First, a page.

Situated in downtown Pilgrim’s Rest, this pretty stone bridge was built in 1896, named after JS Joubert (the mine commissioner in the 1890s) and is the start of Robbers Pass. A mountain pass with that kind of name has to have a great back story. In this case, it harks back to 1899, when two highwaymen held up a stagecoach and robbed it of £10 000 worth of gold. It took 13 years to bring the culprits to justice. 013 768 1060
K is for Kadishi Tufa Waterfall
The Kadishi Tufa waterfall is in the canyon but accessed via Hoedspruit and the Swadini Road. Known as a living waterfall, the Kadishi builds up sediment with its water flow, rather than eroding the rock, as normally happens with waterfalls. It’s best seen from a boat on the Blyderivierspoort Dam, which also takes you below the Three Rondavels.
086 512 9186, www.blydecanyon.co.za
L is for Locomotive.
There are two train-themed eateries in the Panorama Route area. Housed in an actual carriage, the Smokey Train Diner (013 764 3445) in Sabie is famous for foldover pizzas served hot from the old Engine Room. Sleepers Railway Station Restaurant (015 793 1014) in Hoedspruit is a popular local hang-out, has great specials, super Sunday roasts and brims with memorabilia.
M is for Motlatse Canyon
You might better recognise it as the Blyde River Cayon but, officially, in 2005 the Blyde River was renamed Motlatse River which means ‘a river that is always full’ in the SePulane language. The canyon walls plummet more than 800 metres from the plateau and the spectacle is best admired from the Three Rondavels viewpoint.
N is for New York
New York, London, Berlin and Liverpool are just some of the names of farms in this area. The names reflect the origins of the many miners who flocked there during the gold rush, in search of riches. Another place inspired by its early settlers is Lisbon Falls just north of Graskop, at 94 metres the highest waterfall in Mpumalanga. Don’t miss the hour-long hike to the bottom, and swim in the crystal-blue pool.
O is for Otis Elevator
The same brand that sails down Sandton’s tallest towers can be found on the edge of a cliff in Mpumalanga. The Graskop Gorge Lift drops 51 metres into a magical forest world. Wander the brilliantly signposted boardwalks and enjoy views across the Motitsi Falls.
066 305 1572 www.graskopgorgeliftcompany.co.za
P is for Potholes
A bone of contention among many locals (who will tell you the ‘P’ on the Mpumalanga number plates stands for potholes), many of the roads in Mpumalanga sadly have fallen into disrepair. Keep your eyes on the road. You can also find natural (much prettier) potholes at the Bourke’s Luck Potholes visitor centre.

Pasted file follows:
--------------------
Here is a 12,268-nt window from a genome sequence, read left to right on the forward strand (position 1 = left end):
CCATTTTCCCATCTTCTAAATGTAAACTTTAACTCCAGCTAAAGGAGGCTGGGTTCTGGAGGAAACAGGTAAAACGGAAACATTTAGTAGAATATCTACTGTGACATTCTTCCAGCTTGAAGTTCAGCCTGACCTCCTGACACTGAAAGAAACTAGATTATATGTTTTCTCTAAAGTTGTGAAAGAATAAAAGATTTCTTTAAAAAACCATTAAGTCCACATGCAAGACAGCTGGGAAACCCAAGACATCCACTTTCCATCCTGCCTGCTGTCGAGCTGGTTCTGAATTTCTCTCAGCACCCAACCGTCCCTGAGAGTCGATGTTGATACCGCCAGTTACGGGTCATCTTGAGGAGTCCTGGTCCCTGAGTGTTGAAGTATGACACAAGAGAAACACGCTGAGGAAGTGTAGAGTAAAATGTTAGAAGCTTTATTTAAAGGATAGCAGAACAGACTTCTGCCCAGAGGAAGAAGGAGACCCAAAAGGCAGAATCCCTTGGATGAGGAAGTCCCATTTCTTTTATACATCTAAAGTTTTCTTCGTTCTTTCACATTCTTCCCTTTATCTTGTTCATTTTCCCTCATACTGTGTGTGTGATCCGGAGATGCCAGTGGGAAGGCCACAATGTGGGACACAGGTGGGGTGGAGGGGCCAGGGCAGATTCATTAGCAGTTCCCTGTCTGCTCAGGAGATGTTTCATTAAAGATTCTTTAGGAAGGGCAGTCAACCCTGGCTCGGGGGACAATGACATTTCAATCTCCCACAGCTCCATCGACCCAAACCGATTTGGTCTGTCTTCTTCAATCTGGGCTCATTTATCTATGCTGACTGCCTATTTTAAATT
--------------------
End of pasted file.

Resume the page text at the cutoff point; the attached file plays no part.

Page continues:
Q is for Quinine
Best served in a tonic and mixed with gin. Local varieties include Duke Gin made using litchis farmed at Summerfields Rose Retreat and Rottcher Citrus-based Slowveld Gin, both found in Hazyview. Attend the Lowveld Gin Fest on 27 April to find more flavours.
076 674 5536, www.lowveldginfest.co.za
R is for Rissington Inn
If you’re after true country feel and hearty fare, look no further. Set up to enjoy sweeping views of Hazyview’s macadamia farms and avocado fields, this relaxed inn is a wonderful base for exploring the Panorama Route and dipping into the Kruger National Park, with Phabeni Gate just a 15-minute drive away.
013 737 7700, www.rissington.co.za
S is for Shiloh Coffee Estate
Bring your binocs. Not only will you find informative coffee-growing and tasting tours, freshly baked cakes, quiches and waffles, but unusual bird species. A pretty pitstop outside Hazyview, the restaurant overlooks a lake that includes some unusual species, such as the Pygmy Goose and Half-collared Kingfisher. 079 290 9567
T is for Toboggan
Also known as an ‘alpine coaster’, this unique mountain-side ride at Misty Mountain in Sabie offers three minutes of pounding adrenalin that will sate any restlessness if you’ve spent too much time in the car.
013 764 3377, www.longtomtoboggan.co.za
U is for Uzuri
The Uzuri Skin Booster facial and African Pinotage Deep Tissue Muscle Melt massage are just two offerings you can expect from the new AM Spa at Skukuza. The first spa to be opened in a Kruger National Park rest camp, it will soothe your body and soul in the bushveld.
079 285 7769, www.amspa.co.za